"Kites Flying" was a crib sized scrap quilt I made in 1989 for the birth of my nephew Joey Massucci. It is composed of elongated triangles of light and dark calico that when sewed together gave me the look of 'kites'. This was a self designed scrap quilt. The border was a solid 3" strip with mitred corners. The border color was chosen to bring the quilt a little more to the boyish side, as this time I knew a nephew was expected. The solid back was slightly turned to the front for a self binding. I machine quilted around the darker kites to help them pop.

There are 5 more quilts that have been made for nieces and nephews since 1989. I hope to get pictures that I can add here at another time. Each quilt was made with love, specifically for the recipient, but the materials changed and reflected where my interests were at the time. I wish I had been better about keeping records, but it was about making a gift of love, not documentation.

Tuesday, June 1, 2010

Current Rug - Shirred

Working on my current rug, I got to thinking I should share what I was doing now. I told you I'd be going back and forth as I came across things on this adventure. So.........

Recently, I became the owner of a lot of blanket weight wool yardage and pre-cut pieces ready for a braided rug. All this wool was my mother's. She hasn't braided for years, but had held on to all the wool. I knew I wouldn't use it for braiding, but figured I'd find a way to make rugs with it. Our Tin Pedlar group had been doing some work with Proddy flowers and I decided to look further into what Proddy was. I researched it on the internet and finally got Gene Shepperd's book (see My Books). I started a Proddy rug, which I'll go into on a later post, but that rug has been put aside right now.

In April, the guest speaker at the Tin Pedlar meeting was Rose Ann Hunter . In 2005, she became the artist in residence at Old Sturbridge Village in traditional rug making. She spoke about and demonstrated some of her adapted and developed techniques for knitting, crocheting, and sewing rugs. Her passion for the shirred and standing wool rugs caught my attention. Here was something else I could use the blanket weight wool for! I talked further to Rose Ann after her presentation. She stressed the point that it was all about manipulating your fabric. Our fore bearers used whatever they had on hand, in whatever way they could, to get a finished and useful product.

To me this shirring looked fairly simple to do, with the added benefit of needing very little low cost equipment besides the wool. All I would need was a heavy weight thread (10 oz or button) and a very long needle (doll sculpture 3-5"). That night I started preparing the wool by tearing it into pieces about 1" wide and as long as possible. Once I had a supply of each color I would be using, I started to play around - manipulating. I tried 1 layer of wool, I tried 2 layers of the same color, and I tried 2 layers of different wool. I liked the look of the 2 layers of different wools. Now how tight to shir? I tried keeping it loose and then pushing it up tight. The tight worked for me. Using 2 different wool layers sown together with a running stitch, pushing them up tight, aligning the different wools and then coiling them I got a braided look with a funkiness. I loved how the colors worked into each other.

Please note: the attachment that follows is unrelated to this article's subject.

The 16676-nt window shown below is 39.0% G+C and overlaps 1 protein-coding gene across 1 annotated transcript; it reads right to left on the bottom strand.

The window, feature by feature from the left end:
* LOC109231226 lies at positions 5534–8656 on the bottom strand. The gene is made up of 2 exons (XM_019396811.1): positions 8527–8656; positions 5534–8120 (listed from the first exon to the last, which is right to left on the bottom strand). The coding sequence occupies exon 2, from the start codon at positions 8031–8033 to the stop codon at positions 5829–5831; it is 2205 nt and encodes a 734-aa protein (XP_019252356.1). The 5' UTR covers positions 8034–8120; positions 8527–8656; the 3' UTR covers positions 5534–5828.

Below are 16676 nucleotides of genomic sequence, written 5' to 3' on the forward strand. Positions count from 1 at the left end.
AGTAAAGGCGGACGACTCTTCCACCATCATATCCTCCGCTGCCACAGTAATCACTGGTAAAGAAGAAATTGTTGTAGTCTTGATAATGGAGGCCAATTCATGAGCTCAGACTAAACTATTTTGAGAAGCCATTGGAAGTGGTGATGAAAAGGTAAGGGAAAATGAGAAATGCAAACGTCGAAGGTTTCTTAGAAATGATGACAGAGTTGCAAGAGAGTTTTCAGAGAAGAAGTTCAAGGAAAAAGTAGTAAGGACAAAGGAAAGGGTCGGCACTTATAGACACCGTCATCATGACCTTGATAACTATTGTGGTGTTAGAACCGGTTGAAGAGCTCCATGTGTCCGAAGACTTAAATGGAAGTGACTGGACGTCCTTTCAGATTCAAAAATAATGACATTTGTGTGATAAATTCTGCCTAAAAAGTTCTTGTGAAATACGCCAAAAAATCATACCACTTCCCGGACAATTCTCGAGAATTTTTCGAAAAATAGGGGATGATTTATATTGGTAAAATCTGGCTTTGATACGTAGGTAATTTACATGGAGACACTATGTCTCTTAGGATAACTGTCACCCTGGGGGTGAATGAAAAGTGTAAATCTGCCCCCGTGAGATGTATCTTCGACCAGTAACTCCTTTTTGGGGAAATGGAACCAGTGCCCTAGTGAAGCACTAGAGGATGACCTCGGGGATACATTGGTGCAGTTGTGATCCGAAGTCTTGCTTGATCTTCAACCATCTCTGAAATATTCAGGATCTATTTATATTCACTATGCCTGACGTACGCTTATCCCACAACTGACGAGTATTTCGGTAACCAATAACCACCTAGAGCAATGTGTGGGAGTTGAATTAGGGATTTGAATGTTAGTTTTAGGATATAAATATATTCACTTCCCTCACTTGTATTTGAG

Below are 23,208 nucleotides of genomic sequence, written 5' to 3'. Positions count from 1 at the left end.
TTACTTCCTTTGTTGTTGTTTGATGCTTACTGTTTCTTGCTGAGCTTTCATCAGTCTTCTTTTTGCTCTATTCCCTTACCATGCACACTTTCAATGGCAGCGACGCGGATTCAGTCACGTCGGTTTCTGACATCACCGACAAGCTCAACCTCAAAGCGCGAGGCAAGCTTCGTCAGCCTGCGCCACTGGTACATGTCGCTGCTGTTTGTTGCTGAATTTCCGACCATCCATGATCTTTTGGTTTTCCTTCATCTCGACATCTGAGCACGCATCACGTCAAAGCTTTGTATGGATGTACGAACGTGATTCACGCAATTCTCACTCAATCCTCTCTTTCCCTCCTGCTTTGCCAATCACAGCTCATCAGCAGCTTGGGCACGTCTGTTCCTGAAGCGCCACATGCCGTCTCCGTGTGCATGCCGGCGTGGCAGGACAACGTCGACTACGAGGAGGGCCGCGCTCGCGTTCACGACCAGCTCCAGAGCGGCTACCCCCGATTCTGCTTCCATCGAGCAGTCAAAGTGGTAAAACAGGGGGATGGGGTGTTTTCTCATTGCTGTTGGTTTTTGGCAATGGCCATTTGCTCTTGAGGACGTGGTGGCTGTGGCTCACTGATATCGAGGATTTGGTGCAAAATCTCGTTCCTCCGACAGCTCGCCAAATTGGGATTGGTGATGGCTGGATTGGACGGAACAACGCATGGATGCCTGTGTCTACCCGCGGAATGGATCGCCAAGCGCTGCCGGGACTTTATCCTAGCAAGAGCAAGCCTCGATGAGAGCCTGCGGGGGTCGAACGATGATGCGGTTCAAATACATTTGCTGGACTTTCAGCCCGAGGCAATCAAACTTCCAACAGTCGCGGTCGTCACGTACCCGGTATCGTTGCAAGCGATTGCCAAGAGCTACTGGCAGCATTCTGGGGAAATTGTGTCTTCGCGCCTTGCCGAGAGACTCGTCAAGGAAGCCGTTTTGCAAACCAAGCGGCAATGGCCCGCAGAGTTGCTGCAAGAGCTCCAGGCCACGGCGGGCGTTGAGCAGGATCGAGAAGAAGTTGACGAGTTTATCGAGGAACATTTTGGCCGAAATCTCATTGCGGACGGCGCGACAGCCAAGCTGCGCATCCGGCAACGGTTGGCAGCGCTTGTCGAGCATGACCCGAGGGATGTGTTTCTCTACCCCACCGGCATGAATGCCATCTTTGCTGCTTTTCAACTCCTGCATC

I don't know how large this rug will end up being. I'll stop when I stop or run out of wool. Having done oval hooked rugs, I had a measurement for the length of the first piece I would sew the coils around. I was off and running........

First I'd do a section with the running stitch, push up tight, untwist/straighten the wools and then stitch along the last coil. In stitching the rug coils together I just push the needle through multiple layers and then push it back out. In and out every 1/2" or so. This rug is so easy to carry around and work on as I have the time. I'm having so much fun working on this one, all my other rug projects have been put aside for right now.

As I've been working on this rug, I've been thinking about other materials I can use and other items I can make like coasters, placemats, square and rectangle shapes. I'm planning to try this with some of the school age children in my child care program with scrap calico and knit fabrics I also have a lot of.